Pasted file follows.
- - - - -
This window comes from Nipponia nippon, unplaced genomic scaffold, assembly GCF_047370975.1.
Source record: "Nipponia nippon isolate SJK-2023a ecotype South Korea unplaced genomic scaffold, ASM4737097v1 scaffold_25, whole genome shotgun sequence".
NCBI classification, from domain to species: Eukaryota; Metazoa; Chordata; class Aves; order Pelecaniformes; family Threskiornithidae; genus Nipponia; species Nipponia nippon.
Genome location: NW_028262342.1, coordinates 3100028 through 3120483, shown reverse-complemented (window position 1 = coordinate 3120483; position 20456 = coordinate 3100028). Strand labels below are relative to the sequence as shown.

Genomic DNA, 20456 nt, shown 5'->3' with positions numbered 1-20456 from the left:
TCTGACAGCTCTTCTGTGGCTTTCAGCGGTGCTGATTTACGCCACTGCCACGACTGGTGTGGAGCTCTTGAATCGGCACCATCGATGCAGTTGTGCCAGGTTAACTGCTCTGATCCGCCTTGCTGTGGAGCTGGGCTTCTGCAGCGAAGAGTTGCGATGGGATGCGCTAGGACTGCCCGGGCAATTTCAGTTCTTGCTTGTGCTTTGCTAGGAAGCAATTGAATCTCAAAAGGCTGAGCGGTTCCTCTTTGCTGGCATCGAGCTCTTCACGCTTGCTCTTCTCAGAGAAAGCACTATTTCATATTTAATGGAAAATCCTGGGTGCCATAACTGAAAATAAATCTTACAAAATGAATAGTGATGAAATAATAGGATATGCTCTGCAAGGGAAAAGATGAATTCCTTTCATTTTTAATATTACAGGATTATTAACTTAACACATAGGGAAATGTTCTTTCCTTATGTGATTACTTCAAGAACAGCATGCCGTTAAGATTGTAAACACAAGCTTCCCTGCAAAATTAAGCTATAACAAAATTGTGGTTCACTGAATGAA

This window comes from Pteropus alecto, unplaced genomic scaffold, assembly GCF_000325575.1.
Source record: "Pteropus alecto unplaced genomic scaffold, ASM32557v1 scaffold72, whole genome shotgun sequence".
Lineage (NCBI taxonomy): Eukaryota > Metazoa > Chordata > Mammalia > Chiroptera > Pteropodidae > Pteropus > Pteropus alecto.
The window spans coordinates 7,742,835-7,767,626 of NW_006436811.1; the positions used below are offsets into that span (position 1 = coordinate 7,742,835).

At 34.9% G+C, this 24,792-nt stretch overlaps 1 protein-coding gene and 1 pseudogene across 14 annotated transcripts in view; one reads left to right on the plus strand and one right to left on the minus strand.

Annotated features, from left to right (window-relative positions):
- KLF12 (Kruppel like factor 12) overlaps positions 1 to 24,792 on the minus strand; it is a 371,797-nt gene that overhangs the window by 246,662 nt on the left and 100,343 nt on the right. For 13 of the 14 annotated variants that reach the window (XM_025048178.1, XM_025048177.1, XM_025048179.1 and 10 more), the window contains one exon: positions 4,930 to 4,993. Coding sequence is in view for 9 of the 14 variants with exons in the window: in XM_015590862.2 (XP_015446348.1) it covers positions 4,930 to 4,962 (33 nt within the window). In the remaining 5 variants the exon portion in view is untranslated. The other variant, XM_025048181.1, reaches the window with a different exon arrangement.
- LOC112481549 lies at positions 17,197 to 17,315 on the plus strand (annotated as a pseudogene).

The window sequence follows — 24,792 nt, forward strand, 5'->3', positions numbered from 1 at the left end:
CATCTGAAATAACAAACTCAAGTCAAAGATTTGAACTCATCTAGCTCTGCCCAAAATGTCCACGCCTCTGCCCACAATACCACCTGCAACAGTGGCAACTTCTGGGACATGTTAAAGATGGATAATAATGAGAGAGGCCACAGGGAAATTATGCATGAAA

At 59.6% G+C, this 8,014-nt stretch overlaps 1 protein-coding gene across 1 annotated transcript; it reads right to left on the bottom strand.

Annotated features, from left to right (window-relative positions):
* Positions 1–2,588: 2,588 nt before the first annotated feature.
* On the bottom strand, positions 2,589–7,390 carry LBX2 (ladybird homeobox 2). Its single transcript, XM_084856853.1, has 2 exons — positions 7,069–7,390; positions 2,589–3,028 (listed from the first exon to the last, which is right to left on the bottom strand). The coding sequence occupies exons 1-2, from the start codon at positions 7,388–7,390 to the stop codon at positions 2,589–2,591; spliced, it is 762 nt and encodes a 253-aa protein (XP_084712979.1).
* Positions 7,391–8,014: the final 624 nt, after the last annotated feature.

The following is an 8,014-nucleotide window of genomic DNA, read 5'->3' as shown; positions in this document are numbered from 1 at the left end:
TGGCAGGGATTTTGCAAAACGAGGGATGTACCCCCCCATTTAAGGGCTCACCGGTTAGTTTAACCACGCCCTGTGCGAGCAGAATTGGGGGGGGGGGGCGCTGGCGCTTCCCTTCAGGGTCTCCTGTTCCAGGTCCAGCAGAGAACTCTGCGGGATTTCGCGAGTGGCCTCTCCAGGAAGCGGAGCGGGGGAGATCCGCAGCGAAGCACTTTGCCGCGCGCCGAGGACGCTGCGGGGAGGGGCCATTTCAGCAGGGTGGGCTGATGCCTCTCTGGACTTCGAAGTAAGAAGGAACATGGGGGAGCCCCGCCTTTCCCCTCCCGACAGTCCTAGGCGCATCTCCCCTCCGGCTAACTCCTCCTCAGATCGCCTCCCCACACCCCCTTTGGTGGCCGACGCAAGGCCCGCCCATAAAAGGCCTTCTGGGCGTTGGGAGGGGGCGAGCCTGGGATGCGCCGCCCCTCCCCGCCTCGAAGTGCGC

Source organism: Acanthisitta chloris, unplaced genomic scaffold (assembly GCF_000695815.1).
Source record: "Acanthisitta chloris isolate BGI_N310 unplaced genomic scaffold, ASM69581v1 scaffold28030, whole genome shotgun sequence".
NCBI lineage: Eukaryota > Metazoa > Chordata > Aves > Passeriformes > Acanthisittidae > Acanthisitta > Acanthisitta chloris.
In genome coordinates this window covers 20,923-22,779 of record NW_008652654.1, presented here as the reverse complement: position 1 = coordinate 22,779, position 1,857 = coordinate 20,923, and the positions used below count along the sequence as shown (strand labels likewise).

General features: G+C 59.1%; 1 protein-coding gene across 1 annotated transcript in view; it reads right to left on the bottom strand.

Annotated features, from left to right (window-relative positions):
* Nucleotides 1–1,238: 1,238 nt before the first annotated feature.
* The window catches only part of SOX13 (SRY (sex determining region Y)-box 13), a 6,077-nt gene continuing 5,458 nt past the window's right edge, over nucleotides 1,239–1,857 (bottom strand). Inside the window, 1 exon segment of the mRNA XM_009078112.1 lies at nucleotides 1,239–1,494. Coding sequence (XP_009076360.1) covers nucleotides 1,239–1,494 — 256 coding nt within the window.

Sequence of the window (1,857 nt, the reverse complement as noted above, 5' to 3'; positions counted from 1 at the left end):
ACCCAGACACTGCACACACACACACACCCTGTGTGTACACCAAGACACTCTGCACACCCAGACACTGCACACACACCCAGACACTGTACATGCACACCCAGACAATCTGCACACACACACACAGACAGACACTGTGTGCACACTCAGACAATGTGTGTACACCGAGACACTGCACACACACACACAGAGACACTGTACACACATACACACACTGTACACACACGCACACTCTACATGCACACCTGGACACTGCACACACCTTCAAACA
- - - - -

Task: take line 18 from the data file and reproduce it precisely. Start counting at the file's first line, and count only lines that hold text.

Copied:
Annotated features, from left to right (window-relative positions):